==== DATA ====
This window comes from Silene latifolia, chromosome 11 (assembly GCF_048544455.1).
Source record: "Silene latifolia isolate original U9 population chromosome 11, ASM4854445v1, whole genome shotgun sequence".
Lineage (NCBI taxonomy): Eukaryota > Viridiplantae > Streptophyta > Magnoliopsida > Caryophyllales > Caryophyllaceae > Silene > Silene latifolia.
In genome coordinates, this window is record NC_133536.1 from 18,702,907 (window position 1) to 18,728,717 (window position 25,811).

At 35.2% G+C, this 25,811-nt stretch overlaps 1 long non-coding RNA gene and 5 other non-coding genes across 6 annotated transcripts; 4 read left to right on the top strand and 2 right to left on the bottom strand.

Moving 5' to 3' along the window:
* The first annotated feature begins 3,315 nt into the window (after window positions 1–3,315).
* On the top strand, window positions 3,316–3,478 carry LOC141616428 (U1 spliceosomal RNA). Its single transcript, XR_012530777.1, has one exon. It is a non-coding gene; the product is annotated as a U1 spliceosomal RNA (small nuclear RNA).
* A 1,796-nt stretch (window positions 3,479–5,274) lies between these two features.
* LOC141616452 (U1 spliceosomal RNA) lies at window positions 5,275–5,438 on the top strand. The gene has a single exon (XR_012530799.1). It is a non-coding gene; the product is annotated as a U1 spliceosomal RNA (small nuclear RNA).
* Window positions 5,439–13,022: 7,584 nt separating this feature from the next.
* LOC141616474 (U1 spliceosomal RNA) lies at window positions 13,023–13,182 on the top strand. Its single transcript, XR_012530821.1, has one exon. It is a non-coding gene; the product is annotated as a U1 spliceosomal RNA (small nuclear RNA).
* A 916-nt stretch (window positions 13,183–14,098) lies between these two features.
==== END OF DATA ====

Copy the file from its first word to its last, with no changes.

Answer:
This window comes from Silene latifolia, chromosome 11 (assembly GCF_048544455.1).
Source record: "Silene latifolia isolate original U9 population chromosome 11, ASM4854445v1, whole genome shotgun sequence".
Lineage (NCBI taxonomy): Eukaryota > Viridiplantae > Streptophyta > Magnoliopsida > Caryophyllales > Caryophyllaceae > Silene > Silene latifolia.
In genome coordinates, this window is record NC_133536.1 from 18,702,907 (window position 1) to 18,728,717 (window position 25,811).

At 35.2% G+C, this 25,811-nt stretch overlaps 1 long non-coding RNA gene and 5 other non-coding genes across 6 annotated transcripts; 4 read left to right on the top strand and 2 right to left on the bottom strand.

Moving 5' to 3' along the window:
* The first annotated feature begins 3,315 nt into the window (after window positions 1–3,315).
* On the top strand, window positions 3,316–3,478 carry LOC141616428 (U1 spliceosomal RNA). Its single transcript, XR_012530777.1, has one exon. It is a non-coding gene; the product is annotated as a U1 spliceosomal RNA (small nuclear RNA).
* A 1,796-nt stretch (window positions 3,479–5,274) lies between these two features.
* LOC141616452 (U1 spliceosomal RNA) lies at window positions 5,275–5,438 on the top strand. The gene has a single exon (XR_012530799.1). It is a non-coding gene; the product is annotated as a U1 spliceosomal RNA (small nuclear RNA).
* Window positions 5,439–13,022: 7,584 nt separating this feature from the next.
* LOC141616474 (U1 spliceosomal RNA) lies at window positions 13,023–13,182 on the top strand. Its single transcript, XR_012530821.1, has one exon. It is a non-coding gene; the product is annotated as a U1 spliceosomal RNA (small nuclear RNA).
* A 916-nt stretch (window positions 13,183–14,098) lies between these two features.